Understanding the different types of anxiety, and what’s behind them

Understanding the different types of anxiety, and what’s behind them

Most of us experience anxiety at one time or another. It can be very useful; boosting our performance when we have a challenge at work, for example, or stopping us from doing something dangerous. But if our anxiety peaks too high, or it doesn’t switch off, it can become a problem – impairing our ability to function and leading us to avoid situations that might trigger anxious feelings.

By understanding the different types of anxiety people can have, and what the underlying cause might be, we can manage our symptoms better and decide how best to treat them.

Generalised anxiety disorder (GAD) is very common. People with GAD worry constantly, usually about lots of things, and fret about what might be around the corner. We tend to have many ‘what ifs’ playing on our mind.

People with health anxiety become overly concerned about physical symptoms and what they mean – does this shaking mean I am developing MS? Is this lump cancer? This drives us to seek constant reassurance from our GP and the internet, but the reassurance doesn’t last very long.

Social anxiety is much more than shyness; it’s a debilitating fear that others will judge what we do and say, or how we look. This can impact our ability to interact with others, and often leads to avoidance of social situations.

Panic disorder is when we experience panic attacks that often feel like they come out of the blue and we start to fear what is happening to us. For example, we might think “my heart is racing, I am having a heart attack”.

Panic attacks are when we experience extreme symptoms of anxiety in the body. These typically include a racing heart, breathing faster, shaking hands, wobbly legs, and feeling dizzy or lightheaded.

People who have obsessive compulsive disorder (OCD) try to deal with anxious and intrusive thoughts through repetitive behaviour. For example, someone who worries about getting sick might wash their hands numerous times a day. The aim is often to try and stop bad things from happening – but the behaviour only feeds the anxiety.

Post traumatic stress disorder (PTSD) happens as the result of a specific trauma that someone has experienced. This often leads to hypervigilance, which makes us feel anxious or angry, and avoidance of potentially triggering situations.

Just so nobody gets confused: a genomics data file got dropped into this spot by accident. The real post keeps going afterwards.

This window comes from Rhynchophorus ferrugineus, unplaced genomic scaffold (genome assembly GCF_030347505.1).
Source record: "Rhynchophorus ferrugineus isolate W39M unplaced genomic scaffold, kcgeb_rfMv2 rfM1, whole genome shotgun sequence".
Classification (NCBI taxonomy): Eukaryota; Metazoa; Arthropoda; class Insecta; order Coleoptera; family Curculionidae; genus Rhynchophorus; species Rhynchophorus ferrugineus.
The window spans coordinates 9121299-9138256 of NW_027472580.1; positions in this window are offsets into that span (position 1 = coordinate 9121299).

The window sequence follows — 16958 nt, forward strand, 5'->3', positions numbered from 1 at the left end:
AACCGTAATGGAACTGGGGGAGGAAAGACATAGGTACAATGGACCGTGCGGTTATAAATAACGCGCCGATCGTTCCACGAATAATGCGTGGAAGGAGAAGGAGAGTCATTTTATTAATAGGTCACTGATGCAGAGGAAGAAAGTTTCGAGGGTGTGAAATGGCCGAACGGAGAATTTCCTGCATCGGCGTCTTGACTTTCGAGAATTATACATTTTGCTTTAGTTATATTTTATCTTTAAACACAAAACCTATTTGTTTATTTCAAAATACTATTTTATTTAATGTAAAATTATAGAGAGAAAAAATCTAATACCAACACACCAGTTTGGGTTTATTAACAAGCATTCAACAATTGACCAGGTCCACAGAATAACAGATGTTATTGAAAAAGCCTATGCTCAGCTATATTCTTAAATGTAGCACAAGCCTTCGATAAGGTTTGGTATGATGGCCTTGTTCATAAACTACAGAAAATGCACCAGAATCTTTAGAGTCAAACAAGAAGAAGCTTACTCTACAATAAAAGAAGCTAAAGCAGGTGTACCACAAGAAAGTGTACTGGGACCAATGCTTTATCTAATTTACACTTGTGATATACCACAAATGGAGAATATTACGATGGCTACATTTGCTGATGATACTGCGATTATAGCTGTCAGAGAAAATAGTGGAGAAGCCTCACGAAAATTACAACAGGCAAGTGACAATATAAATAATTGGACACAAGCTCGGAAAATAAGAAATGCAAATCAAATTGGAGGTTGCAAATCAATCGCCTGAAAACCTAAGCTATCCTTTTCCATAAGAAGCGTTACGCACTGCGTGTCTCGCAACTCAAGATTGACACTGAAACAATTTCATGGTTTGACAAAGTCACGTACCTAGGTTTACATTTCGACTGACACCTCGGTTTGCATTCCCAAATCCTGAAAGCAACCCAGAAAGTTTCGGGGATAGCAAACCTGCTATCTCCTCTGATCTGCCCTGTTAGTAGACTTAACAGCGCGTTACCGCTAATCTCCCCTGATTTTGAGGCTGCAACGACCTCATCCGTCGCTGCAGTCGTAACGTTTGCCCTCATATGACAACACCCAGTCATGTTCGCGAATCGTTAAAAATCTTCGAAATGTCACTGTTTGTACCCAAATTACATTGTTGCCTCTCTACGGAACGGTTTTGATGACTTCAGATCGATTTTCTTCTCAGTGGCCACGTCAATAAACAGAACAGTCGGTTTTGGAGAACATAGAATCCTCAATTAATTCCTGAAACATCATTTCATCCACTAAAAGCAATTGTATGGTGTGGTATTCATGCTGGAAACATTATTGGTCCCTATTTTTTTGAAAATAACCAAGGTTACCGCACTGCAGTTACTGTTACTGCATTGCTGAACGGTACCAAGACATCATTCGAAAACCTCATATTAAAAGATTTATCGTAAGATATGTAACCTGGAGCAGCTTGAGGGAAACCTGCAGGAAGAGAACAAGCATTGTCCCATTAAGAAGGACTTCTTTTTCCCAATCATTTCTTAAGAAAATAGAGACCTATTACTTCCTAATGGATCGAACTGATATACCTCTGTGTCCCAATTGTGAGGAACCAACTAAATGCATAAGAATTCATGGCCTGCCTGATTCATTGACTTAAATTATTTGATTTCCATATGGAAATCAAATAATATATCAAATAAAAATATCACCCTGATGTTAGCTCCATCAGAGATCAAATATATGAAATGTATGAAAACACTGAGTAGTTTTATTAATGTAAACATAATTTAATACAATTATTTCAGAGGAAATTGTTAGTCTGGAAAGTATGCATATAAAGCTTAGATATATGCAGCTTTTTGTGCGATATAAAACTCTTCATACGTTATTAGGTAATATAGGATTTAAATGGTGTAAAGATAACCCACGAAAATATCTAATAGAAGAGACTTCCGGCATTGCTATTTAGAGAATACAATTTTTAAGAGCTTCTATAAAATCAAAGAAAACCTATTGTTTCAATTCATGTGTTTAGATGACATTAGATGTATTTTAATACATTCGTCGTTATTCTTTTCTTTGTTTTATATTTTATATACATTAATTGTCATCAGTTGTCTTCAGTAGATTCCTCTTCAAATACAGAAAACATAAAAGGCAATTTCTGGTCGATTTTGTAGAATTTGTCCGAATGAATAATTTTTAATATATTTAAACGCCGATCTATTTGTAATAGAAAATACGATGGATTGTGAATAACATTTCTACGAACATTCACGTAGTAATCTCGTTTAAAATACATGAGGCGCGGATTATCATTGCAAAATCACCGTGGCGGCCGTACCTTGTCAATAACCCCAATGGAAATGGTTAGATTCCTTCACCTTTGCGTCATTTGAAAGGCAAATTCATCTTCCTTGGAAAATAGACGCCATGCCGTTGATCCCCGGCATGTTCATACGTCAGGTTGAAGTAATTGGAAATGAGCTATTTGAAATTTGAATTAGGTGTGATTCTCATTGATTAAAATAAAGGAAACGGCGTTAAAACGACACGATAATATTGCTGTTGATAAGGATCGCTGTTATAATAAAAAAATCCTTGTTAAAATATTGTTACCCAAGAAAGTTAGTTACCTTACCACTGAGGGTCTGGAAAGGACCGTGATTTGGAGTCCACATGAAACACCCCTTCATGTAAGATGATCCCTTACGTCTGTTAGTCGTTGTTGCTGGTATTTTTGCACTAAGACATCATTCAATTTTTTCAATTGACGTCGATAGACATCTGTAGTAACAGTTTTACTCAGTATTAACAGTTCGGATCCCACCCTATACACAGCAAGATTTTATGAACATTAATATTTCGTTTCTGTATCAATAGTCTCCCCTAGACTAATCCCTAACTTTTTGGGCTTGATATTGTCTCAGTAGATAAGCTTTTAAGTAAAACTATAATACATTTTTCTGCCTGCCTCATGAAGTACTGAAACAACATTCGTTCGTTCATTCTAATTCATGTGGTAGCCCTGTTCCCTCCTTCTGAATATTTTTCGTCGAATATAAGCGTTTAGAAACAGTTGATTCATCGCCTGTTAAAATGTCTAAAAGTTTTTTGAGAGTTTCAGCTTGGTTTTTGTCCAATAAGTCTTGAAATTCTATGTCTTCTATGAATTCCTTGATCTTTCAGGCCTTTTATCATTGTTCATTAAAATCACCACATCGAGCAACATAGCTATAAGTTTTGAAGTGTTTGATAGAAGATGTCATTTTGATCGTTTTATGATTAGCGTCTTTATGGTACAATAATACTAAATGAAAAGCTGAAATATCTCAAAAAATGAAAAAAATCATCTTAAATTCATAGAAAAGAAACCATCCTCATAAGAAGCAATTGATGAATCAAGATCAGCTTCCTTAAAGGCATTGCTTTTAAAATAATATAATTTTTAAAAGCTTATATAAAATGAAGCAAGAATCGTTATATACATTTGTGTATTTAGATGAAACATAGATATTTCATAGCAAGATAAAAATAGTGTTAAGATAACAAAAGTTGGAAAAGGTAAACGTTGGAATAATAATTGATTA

Phobias are a form of anxiety where we avoid specific objects or situations that we are excessively fearful of for example, spiders, heights, driving, flying and even clowns are all common.

Anxiety can be triggered by past experiences, for instance if we’ve been through abuse or a trauma. This is often the case with health anxiety as well as PTSD.

Often, anxiety develops alongside other mental health issues, in particular depression.

Situational stresses can be a root cause, such as problems at home, at work, or in our relationships. Anxiety is also something we can learn from our environment – for example if we grew up with a parent who was always worried that we’d hurt ourselves.

Lifestyle is another key factor. Alcohol, recreational drugs and other substances are used as a way to ease anxiety, but when the effect wears off many people feel worse.

For some people, the cause seems to be physical or biological – down to a genetic predisposition which means they’re ‘hard-wired’ to be anxious.

The most successful way to treat every type of anxiety is to tackle the behaviour, not just the thoughts. This might be through exposing someone to what triggers their anxiety, or asking them to stop doing something – such as checking the front door is locked ten times. When they see that nothing bad happens as a result of changing their behaviour, they will begin to think differently and will feel less anxious.

Anxiety responds very well to cognitive behavioural therapy (CBT), which provides strategies and techniques for managing it – and many people get better after their course. Find out more about how CBT can be used to treat anxiety.

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